In 1989, a great event took place in the history of Kazakhstan; Tai-Kazan was returned to Kazakhstan to its historical homeland and is rightfully considered a masterpiece of decorative and applied art. A little story about Tai-cauldron.
The word “kazan” is a borrowing from the Turkic languages, where it has become a suffix derivative of the word “kaz”, which can be translated as “scratch, rub”, that is, “kazan” is literally “scraped out” (vessel). The largest cauldrons are designed for cooking large quantities of meat, they are called tai-cauldron (tai - a foal or a goby older than a year).
The cauldron is installed in stationary (stone, adobe, earthen), portable metal foci of cylindrical shape, as well as on a special metal tripod - tagan. A simple stationary hearth is a single hearth, made of stones and clay, with a large round hole at the top where the cauldron is installed.
More complex foci are modern cooking stoves with chimneys and several, usually three, cauldrons of different sizes. Due to the hearth, which cools for a long time due to the heat capacity of its walls and smoldering coals, some dishes (for example, pilaf or smoke) are not brought to readiness on a fire flame.
With the flame extinguished, the dish is stewed for a while in a hot hearth. The times of Temur's reign were merciless, huge masses of people were destroyed in the space from Central Asia to Europe, but by how much, Temur was merciless in proportion and he cared about the revival of the culture of his land. It is difficult for contemporaries to understand the combination of cruelty and culture, these are two different polar things, but the fact remains.
During the five-year war, Temur’s troops captured Western Iran, his troops returned from the campaign with great booty, among the captured captives was a bronze master, Abdulgaziz ibn Sharafutdin, who knew how to work with bronze.
Then, on the order of Temur, the master Abdulgaziz ibn Sharafutdin was sent to the city of Karnak to prepare the casting of the famous boiler for the mausoleum of Khoja Ahmed Yassawi. The village of Karnak, until 1992 was called the village of Atabay, this small village located in the Turkestan region, is subordinate to the city administration of Kentau, is located about 12 kilometers west of the city of Kentau. In ancient times, the city of Karnak existed from the IXth to the XVIIth centuries.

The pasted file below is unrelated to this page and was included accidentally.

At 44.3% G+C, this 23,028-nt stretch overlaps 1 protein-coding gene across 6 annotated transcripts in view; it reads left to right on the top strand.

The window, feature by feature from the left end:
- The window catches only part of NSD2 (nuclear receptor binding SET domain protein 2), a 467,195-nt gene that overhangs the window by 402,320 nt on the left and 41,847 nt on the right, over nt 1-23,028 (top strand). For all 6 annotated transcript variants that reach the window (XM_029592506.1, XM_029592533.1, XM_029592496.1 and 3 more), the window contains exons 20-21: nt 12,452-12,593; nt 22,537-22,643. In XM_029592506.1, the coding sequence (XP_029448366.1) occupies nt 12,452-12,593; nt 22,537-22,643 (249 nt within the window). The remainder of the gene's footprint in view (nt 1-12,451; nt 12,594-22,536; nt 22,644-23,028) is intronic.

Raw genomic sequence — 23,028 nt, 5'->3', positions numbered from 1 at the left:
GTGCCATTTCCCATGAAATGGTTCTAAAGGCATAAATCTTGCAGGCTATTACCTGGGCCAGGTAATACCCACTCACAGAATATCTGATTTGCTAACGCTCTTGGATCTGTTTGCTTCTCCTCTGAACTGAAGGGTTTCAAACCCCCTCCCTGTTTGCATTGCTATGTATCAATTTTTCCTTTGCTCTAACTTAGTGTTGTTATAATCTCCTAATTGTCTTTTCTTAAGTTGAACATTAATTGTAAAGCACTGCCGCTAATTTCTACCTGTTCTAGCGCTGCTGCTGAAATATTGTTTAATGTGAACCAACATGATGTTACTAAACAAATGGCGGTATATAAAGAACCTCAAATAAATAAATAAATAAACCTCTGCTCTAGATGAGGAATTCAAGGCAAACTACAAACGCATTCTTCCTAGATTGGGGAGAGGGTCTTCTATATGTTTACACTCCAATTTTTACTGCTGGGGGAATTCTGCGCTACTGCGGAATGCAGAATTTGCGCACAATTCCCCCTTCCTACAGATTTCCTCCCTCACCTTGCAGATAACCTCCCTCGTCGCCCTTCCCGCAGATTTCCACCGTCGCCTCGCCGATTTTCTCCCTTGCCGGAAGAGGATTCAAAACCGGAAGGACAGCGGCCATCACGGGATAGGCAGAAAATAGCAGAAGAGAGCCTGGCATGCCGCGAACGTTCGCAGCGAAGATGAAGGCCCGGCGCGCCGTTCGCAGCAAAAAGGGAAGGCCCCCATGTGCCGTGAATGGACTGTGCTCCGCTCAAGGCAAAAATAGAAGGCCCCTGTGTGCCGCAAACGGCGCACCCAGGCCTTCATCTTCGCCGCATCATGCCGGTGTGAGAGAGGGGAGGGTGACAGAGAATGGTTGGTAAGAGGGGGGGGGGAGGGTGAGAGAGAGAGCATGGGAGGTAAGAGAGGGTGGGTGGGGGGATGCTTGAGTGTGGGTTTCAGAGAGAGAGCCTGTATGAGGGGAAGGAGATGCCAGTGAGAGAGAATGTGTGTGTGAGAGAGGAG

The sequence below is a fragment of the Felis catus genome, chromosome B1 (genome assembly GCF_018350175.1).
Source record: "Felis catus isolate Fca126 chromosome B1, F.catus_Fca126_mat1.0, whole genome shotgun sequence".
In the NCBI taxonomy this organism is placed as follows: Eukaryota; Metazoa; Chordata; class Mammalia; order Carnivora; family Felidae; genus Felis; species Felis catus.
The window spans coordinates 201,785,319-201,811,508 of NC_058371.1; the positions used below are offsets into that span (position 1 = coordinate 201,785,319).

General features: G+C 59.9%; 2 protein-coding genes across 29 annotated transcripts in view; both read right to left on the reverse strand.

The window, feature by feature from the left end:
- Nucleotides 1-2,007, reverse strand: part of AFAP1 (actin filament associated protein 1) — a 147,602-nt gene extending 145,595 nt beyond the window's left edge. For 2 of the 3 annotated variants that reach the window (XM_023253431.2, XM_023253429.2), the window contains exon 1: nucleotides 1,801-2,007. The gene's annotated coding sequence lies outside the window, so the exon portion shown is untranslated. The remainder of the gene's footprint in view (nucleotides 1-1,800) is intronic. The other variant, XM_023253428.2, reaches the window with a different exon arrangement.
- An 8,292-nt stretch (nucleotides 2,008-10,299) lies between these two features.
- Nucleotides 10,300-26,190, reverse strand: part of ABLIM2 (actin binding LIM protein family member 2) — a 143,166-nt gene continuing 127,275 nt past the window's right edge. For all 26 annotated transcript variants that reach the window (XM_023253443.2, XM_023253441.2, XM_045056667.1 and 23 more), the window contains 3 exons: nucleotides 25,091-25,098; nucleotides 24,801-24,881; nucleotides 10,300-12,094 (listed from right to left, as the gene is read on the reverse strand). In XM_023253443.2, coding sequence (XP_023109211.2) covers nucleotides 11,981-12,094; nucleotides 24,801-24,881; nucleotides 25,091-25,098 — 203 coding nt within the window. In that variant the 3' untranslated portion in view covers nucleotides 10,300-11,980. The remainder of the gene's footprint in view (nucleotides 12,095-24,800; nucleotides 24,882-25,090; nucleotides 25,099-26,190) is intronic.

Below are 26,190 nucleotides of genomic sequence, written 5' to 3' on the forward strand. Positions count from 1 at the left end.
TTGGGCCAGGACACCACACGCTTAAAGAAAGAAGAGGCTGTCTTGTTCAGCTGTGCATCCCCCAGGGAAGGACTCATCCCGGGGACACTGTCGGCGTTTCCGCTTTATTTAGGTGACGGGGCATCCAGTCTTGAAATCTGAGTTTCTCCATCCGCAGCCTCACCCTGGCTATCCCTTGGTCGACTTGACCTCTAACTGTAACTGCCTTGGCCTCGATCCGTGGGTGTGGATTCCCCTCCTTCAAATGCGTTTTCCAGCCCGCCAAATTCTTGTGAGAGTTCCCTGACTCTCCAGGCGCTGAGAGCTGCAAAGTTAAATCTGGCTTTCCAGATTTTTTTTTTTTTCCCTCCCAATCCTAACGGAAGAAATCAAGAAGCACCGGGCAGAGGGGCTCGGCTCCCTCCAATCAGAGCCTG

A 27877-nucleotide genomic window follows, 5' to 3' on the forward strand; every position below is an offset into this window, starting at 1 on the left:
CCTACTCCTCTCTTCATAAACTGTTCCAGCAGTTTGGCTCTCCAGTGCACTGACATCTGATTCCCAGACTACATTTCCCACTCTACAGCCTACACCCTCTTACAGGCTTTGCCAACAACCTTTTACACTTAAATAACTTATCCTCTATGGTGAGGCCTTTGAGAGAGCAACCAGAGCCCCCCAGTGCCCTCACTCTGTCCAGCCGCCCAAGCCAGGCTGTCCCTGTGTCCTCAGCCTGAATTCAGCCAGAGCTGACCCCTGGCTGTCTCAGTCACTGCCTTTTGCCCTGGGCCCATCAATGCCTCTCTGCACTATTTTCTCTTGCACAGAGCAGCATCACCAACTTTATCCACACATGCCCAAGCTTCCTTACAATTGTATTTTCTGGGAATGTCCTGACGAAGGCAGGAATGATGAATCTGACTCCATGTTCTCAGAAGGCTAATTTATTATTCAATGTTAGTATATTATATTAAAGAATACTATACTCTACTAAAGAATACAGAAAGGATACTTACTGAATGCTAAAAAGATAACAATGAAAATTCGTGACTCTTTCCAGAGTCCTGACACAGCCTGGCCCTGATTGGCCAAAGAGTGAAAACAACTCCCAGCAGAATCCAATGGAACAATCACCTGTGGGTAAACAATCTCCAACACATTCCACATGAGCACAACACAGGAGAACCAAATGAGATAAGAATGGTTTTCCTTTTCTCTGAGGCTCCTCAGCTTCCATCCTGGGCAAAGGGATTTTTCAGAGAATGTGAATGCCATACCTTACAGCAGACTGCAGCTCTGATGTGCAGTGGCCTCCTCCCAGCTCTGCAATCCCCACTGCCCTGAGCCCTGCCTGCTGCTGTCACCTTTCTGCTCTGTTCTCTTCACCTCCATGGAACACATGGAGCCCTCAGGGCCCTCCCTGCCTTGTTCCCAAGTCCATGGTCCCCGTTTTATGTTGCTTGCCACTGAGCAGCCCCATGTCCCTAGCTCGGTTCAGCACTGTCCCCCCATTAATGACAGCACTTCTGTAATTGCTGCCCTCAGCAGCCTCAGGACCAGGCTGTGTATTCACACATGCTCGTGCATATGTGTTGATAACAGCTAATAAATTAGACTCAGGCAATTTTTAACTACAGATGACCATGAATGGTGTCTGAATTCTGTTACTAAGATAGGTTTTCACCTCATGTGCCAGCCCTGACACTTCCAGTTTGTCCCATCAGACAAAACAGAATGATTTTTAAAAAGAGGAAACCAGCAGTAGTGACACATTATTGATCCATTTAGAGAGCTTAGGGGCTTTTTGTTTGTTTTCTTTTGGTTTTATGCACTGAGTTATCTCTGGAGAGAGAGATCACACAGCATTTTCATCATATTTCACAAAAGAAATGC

At the end of the XIV - beginning of the XV century, Karnak was part of the empire of Amir Temur, which was located in the foothills of Karatau. The experienced master Abdulgaziz ibn Sharafutdin did not choose this place for the purpose of preparing works and further manufacturing a huge cauldron.
The mountains of Karatau hide in their bowels deposits of minerals, metal ores and have an ancient history of metal smelting. Soviet archaeologist M. Masson suggested that there were already metallurgical furnaces in the place of casting the cauldron, in which people in ancient times manufactured metal products.
The master used alloys of seven metals for casting a cauldron - iron, zinc, lead, tin, red copper, silver and gold. He decorated the cauldron with floral ornaments, ornate Arabic script. In the outer circle on Tai-kazan there are three belts of 10 massive sheer handles.
Sheer handles on the cauldron, the master gave him an elegant form of lotus petals, the handles are movable due to the hinge. The size of the cauldron is impressive, its height is 162 centimeters, and its diameter is 242 centimeters, the weight of Tai-cauldron is 2 tons.
The Tai-kazan was intended for sweetened water, which was distributed as orthodox after Friday prayers during a public memorial meal. According to the ancient legend, after drinking water from it, the pilgrim is forever cleansed of contamination.
Further, the legend says that when water was poured into it, Tai-Kazan contained about three tons of water, the water remained healing, and the water temperature did not change. The inscription on Tai-kazan indicates the date of its manufacture - 20 shavval 801, historians confirm this date - June 25, 1399.